What strategy should the United States use to deter China from using force against Taiwan? Some argue that deterrence requires convincing China that it would lose in a military competition, a strategy known as deterrence by denial. An alternative strategy, deterrence through punishment, attempts to convince China that even if it could win, the costs of trying would be so high that they would outweigh any possible gains.
Policymakers should choose a strategy by analyzing its costs and risks, taking into account the scope of U.S. interests at stake. This guidance note concludes that the costs and risks of deterrence through denial are not justified on the basis of American interests. While there are many compelling reasons to prefer that Taiwan remain democratic and retain its affinity with the West, these outcomes are not vital enough to merit a strategy whose immediate consequence of failure is high-level war with a nuclear-armed adversary.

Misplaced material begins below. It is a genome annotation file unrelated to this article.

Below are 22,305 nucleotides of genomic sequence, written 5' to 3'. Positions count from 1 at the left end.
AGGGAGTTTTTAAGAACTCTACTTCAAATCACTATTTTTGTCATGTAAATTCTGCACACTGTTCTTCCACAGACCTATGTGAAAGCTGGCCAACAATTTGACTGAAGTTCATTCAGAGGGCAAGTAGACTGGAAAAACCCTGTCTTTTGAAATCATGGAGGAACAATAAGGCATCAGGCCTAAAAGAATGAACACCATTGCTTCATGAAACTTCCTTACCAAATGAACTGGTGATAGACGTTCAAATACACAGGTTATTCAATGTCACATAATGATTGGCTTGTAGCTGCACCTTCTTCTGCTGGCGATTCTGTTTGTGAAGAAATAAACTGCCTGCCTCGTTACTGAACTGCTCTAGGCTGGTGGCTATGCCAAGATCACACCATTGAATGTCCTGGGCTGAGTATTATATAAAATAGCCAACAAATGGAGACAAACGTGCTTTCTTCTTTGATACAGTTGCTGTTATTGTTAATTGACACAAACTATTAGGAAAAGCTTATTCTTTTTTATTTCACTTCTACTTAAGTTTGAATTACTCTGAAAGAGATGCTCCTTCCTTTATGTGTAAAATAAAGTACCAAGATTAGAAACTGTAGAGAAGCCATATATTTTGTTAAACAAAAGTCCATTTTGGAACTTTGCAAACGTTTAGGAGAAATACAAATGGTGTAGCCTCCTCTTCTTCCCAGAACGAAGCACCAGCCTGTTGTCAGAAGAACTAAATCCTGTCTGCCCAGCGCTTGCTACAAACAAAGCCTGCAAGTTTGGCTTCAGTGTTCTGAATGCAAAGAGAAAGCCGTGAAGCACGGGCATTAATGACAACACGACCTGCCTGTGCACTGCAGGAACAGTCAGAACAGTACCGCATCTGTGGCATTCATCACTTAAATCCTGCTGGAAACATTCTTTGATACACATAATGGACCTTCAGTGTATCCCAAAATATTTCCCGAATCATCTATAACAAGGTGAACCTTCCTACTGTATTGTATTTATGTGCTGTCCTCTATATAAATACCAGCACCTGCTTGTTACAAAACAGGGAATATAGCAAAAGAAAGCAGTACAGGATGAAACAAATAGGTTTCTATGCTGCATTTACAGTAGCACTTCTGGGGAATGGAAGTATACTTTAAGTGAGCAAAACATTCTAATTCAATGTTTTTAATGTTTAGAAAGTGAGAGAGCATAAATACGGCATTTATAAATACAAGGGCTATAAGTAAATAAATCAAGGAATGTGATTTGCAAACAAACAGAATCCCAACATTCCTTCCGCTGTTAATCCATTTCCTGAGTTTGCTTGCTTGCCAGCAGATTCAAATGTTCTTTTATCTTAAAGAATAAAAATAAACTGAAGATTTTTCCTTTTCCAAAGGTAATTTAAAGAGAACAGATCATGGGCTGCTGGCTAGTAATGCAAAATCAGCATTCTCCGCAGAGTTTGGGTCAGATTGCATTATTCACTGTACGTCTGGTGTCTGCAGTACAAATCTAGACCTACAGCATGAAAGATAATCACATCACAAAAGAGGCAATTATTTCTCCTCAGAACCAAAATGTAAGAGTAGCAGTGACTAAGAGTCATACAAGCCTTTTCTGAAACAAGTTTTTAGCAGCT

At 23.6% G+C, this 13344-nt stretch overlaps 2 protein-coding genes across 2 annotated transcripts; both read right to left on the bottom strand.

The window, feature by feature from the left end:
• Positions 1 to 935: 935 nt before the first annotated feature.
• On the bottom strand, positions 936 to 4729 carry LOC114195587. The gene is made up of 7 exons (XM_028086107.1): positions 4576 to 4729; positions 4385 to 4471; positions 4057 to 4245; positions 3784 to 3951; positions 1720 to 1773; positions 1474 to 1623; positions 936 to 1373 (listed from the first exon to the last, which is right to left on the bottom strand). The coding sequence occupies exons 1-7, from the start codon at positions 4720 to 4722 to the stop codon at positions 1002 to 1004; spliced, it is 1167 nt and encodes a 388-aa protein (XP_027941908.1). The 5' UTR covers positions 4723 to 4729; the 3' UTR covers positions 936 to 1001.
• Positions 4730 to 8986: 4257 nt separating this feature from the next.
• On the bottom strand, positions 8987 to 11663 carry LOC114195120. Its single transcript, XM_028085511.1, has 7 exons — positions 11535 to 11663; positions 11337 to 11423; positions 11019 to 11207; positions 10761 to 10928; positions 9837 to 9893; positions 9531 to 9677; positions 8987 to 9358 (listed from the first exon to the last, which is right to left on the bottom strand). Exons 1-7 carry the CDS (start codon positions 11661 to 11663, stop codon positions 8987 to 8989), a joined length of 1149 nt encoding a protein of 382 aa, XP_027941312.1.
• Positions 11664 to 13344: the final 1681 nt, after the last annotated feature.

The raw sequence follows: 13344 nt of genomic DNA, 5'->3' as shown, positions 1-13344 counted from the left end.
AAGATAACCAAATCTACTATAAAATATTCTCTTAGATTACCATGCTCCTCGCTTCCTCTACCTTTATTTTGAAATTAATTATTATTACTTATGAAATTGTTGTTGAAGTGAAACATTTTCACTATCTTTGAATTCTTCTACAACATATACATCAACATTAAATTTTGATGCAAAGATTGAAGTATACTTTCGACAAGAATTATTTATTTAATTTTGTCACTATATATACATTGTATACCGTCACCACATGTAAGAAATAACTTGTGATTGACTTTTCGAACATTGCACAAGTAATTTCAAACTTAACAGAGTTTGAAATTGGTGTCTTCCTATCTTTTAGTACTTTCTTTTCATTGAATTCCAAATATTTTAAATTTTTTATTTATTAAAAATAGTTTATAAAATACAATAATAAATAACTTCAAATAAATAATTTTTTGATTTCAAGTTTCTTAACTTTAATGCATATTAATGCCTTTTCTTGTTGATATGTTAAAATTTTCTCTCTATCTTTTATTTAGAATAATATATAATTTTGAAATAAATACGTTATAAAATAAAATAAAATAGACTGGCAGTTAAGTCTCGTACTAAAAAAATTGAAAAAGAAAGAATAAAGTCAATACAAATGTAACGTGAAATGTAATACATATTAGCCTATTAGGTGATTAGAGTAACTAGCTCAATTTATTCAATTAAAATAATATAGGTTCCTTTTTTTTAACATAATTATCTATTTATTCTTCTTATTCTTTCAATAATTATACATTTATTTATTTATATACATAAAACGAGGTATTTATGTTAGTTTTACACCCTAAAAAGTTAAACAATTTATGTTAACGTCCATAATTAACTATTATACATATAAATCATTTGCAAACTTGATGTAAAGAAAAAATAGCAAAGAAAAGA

A strategy of deterrence through punishment, by comparison, is pragmatic. It preserves options for American policy makers even if it fails – it does not produce an immediate war, nor does it preclude a later decision to go to war either to defend against or to expel an aggressor. There are also reasons to be optimistic about the effectiveness of deterrence through punishment. The United States has real leverage and an increasingly determined set of partners with which to convince China that aggression will be extremely expensive.